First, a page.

Citadel Peak

Elevation: 2607 m
Elevation Gain: 457 m
Located along the continental divide separating Alberta and British Columbia, Citadel Peak was named by Arthur O. Wheeler in 1913 as a result of its fortress-like appearance.
My Ascents:
August 3 2014
GPS Track: Citadel Peak

Another year older, another year wiser; so the saying goes but here I am still bagging peaks that subject my feet to painful, lengthy approaches! Since misery loves company, I decided to subject my entire family to the 18.6 km round-trip hike to Citadel Pass in honor of my DOB. Anyone eager to make their day a little longer and more painful was invited to join me for a quick jaunt up Citadel Peak from there! Knowing that the August long weekend would likely be busy, I booked bus tickets up to Sunshine Village for Brianne, myself, my parents and her parents weeks in advance. With a long day ahead of us, I was pleased that we were able to get on the first bus of the day, leaving the Sunshine Village parking lot at 8:00am. Unfortunately, this meant that Karen and Gary had to leave Okotoks at 5:30am; I took this as evidence that they really do love their son-in-law. Less keen on an alpine start, the clever Hobbs’ stayed in Canmore the night prior. While this had been intended to allow us to sleep in, having the Hobbs clan under the same roof so close to both my birthday and Gord’s resulted in a little too much celebration; as a result, I think the Hobbs’ eyes were blearier than the sleep-deprived Christisons on this particular morning! Since the best cure for a hangover is to hike, that’s exactly what we did following the 5 km bus ride up to Sunshine Village!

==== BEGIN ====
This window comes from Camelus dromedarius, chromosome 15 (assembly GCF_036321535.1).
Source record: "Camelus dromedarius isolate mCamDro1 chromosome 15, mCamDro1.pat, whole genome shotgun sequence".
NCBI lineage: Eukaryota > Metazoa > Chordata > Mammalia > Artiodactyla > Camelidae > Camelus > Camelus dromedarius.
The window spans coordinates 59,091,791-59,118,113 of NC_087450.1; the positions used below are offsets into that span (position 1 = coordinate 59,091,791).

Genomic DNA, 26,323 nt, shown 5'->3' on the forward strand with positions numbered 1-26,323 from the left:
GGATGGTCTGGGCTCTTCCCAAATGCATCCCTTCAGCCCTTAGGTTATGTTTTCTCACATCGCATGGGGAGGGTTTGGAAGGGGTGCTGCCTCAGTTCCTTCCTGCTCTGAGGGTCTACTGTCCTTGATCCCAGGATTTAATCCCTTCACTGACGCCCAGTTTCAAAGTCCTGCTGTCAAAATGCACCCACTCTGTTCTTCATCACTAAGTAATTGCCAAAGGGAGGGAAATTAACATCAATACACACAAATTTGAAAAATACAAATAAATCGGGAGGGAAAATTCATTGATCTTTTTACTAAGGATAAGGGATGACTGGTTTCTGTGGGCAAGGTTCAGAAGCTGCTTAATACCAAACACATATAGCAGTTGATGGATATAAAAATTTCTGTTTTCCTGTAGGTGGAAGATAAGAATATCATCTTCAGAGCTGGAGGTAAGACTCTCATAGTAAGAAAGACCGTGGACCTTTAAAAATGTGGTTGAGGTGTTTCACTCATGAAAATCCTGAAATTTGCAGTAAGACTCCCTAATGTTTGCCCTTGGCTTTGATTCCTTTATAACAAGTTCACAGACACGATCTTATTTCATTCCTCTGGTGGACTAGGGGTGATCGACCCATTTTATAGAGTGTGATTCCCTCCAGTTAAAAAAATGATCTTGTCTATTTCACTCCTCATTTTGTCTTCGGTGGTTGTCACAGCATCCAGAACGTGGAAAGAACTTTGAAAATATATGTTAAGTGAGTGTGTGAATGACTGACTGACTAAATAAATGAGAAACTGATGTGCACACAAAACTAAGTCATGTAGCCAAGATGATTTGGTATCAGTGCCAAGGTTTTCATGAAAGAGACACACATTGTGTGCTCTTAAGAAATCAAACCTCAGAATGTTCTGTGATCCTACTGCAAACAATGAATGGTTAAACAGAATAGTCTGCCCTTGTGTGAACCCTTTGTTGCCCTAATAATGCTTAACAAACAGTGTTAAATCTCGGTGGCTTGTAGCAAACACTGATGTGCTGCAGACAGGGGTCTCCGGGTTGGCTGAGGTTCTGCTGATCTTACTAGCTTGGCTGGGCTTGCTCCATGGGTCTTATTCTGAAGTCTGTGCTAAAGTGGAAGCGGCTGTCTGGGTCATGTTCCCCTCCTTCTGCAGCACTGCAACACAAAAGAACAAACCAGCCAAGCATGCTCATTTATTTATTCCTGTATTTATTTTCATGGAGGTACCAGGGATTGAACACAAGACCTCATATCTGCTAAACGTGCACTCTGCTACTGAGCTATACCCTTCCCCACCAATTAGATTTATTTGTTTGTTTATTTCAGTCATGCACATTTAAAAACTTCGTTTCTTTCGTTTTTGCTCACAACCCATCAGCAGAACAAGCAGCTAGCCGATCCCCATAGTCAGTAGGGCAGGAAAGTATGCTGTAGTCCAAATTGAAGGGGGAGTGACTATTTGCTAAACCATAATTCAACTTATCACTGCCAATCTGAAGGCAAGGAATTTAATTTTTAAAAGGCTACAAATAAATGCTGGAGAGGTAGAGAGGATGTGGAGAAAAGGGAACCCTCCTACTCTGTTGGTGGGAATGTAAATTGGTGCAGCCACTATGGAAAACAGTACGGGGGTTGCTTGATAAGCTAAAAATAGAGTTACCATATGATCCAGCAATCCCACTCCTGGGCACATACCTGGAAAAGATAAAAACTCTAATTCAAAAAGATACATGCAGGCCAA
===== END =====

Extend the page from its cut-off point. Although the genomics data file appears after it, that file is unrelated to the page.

Starting the day at 2150 m elevation has its advantages, including this gorgeous alpine view a few minutes beyond Sunshine Village on the well-trodden Citadel Pass trail. The meadows here straddle the continental divide and are littered with western anemones and other wildflowers.

An expansive alpine meadow panorama featuring Quartz Hill on the left, Rock Isle Lake in the foreground and the Monarch on the center right. Our objective is about twice as far away as Quartz Hill - this is going to be a long day! Click to see larger.

A sharp outlier of Split Peak (right) provides an eye-catching highlight on the horizon.

Don’t be fooled by the 457 m “elevation gain” between Sunshine Village (2150 m) and Citadel Peak (2607 m). The rolling meadows separating the two contain a number of significant ups and downs making the total elevation gain for the ascent of Citadel Peak and return closer to 1040 m! These ups and downs may not look like much, but they add up!